In college Maggie continued to write, taking many writing studies and creative writing courses while carrying two writing internships among a range of other writing activities: posting to a personal blog, posting to her social media accounts, and writing nonfiction essays for publication in the campus’ undergraduate writing journal. Despite her background writing fantasy and fan fiction stories and gaining still more knowledge and experience as a student, Maggie reported that writing in these new contexts was more stressful and pressure-inducing than she was accustomed because of what she had learned about writing since coming to college.

I think that when I was younger, there was a lot less stress. Then, the purpose was fun and creativity, and it didn't matter how good or bad it was. Now, there's a lot more pressure—I've learned—I've been through so many creative writing classes like in my program and in summer programs and everything, so there's a lot more stress and pressure now, because I know all of the rules. You can break them if you know how. But I guess there's a lot more pressure to produce good work.

The new stresses and pressures she felt from writing in these new contexts was likewise reflected in her writing process. Describing her transition from writing in her bedroom to beginning to find a writing location in college, Maggie described how feeling the stress from her writing task motivated her decision to stop writing at a desk for the first time in her life and begin trying other writing environments: specifically, her kitchen counter and her couch.

I stopped [writing at a desk] when I had my first college apartment. I had a little 500 sq. ft. apartment, and I had a kitchen counter that I would write at. And I just like that more for some reason. I don't know. The desk feels really serious for some reason maybe. So I would get stressed out and not do anything. And I would just end up on Facebook. So I guess the couch is a way to trick myself into thinking I'm not doing work even when I am.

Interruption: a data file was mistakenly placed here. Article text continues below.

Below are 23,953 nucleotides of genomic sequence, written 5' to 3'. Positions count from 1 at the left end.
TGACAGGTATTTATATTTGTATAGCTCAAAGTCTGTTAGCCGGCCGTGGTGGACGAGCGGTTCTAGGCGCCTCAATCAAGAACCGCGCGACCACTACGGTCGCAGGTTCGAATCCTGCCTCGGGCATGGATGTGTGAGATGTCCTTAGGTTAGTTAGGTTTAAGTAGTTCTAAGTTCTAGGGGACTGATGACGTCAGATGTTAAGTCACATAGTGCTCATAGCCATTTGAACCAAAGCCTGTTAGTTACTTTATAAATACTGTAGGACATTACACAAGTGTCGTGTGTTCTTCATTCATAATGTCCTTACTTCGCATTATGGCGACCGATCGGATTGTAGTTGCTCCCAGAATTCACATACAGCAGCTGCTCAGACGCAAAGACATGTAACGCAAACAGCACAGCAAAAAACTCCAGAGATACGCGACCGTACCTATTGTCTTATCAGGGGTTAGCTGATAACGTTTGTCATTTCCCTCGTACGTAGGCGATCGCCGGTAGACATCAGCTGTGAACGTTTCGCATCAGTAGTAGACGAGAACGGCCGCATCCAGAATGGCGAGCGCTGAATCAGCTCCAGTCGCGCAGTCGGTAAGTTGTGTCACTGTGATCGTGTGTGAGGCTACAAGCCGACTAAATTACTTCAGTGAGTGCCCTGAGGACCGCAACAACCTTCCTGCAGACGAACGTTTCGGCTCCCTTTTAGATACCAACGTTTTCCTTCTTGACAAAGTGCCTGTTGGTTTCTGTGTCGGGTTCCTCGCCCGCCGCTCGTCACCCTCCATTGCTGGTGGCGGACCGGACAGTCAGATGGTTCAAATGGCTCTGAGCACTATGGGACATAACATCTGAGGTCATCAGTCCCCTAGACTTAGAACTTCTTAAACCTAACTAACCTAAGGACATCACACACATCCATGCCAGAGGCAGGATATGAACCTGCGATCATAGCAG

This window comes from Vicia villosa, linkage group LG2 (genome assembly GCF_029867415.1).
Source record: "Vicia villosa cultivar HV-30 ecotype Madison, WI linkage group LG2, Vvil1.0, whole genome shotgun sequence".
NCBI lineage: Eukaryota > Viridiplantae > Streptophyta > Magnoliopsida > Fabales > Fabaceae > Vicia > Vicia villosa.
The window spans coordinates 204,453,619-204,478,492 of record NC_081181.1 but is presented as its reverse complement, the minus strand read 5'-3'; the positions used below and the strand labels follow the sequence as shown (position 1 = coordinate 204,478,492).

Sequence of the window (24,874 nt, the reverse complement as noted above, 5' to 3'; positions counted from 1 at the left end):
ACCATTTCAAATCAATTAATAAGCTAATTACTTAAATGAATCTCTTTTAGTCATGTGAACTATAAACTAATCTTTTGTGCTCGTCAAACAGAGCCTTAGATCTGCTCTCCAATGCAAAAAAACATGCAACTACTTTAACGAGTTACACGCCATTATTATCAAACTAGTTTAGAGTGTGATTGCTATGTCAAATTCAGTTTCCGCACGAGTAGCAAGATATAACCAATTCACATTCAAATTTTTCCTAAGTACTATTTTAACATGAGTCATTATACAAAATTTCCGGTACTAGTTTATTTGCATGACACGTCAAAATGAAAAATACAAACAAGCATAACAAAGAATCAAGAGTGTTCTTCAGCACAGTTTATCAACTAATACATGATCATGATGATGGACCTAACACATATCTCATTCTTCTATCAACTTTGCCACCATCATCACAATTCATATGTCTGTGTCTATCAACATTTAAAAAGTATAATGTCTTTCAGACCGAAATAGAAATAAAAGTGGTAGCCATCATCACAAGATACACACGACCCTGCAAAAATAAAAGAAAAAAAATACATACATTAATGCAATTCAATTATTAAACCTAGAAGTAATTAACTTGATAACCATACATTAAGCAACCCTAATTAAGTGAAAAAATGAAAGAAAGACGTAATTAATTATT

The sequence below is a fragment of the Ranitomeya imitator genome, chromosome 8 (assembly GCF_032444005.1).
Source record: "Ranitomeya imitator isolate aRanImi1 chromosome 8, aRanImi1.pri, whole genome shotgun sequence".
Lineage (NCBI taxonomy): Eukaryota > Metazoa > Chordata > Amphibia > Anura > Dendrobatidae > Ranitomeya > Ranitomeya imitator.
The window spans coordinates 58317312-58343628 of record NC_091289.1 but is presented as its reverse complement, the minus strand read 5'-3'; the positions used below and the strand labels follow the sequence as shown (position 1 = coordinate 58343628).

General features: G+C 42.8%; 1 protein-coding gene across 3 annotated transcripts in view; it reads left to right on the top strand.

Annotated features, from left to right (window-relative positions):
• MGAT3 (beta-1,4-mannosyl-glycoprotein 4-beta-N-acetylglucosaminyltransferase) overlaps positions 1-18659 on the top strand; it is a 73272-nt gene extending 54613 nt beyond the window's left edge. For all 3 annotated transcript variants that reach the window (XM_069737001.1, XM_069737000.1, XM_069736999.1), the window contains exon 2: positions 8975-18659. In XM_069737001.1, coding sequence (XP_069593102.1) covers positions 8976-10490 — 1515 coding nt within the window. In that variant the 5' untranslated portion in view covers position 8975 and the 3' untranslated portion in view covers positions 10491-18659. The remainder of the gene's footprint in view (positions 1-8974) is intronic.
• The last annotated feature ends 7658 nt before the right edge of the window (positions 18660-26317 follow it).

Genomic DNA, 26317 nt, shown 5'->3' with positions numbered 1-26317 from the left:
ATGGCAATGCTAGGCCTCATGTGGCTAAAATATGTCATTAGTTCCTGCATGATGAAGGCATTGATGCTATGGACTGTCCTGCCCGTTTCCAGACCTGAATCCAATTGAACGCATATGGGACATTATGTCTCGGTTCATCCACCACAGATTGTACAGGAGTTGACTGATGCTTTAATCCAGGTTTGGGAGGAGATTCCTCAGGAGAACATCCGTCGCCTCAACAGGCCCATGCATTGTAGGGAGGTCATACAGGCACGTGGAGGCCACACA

Eventually, Maggie took her process elsewhere: writing in coffee shops on couches and at café tables and in her boyfriend’s apartment on his couch.

Like other mobile writers (for instance, those included in Pigg’s study), Maggie brought a set of items with her to each location to support her writing process: in this case, her computer, backpack, purse, and cellphone. Each item she brought with her supported her writing process by providing her “a sense of security that I have all of the things that I need.” Perhaps more significant than the specific items she carries with her, however, was the spatial arrangement of these items. When sketching the scene where she completed a comic strip project representing the differences between Plato, Aristotle, and the sophists for her “Rhetoric” class, she indicated that the items in her ensemble were placed in a cubicle-like arrangement around her (Fig. 1).

Figure 1. A drawing that Maggie produced of her purse, backpack, computer, and phone arranged around her writing space in her boyfriend’s apartment. The image has been annotated to emphasize the cubicle-like arrangement of items that Maggie sketched.

Maggie later indicated that this was a consistent part of her writing process: the arrangement of her purse, computer, phone, and backpack around her in a cubicle-like arrangement. Describing a trip to a local coffee shop to write on a Saturday afternoon, Maggie said that, like the cubicle in her childhood writing sanctuary, setting out these items gave her the feeling of ownership over her writing environment.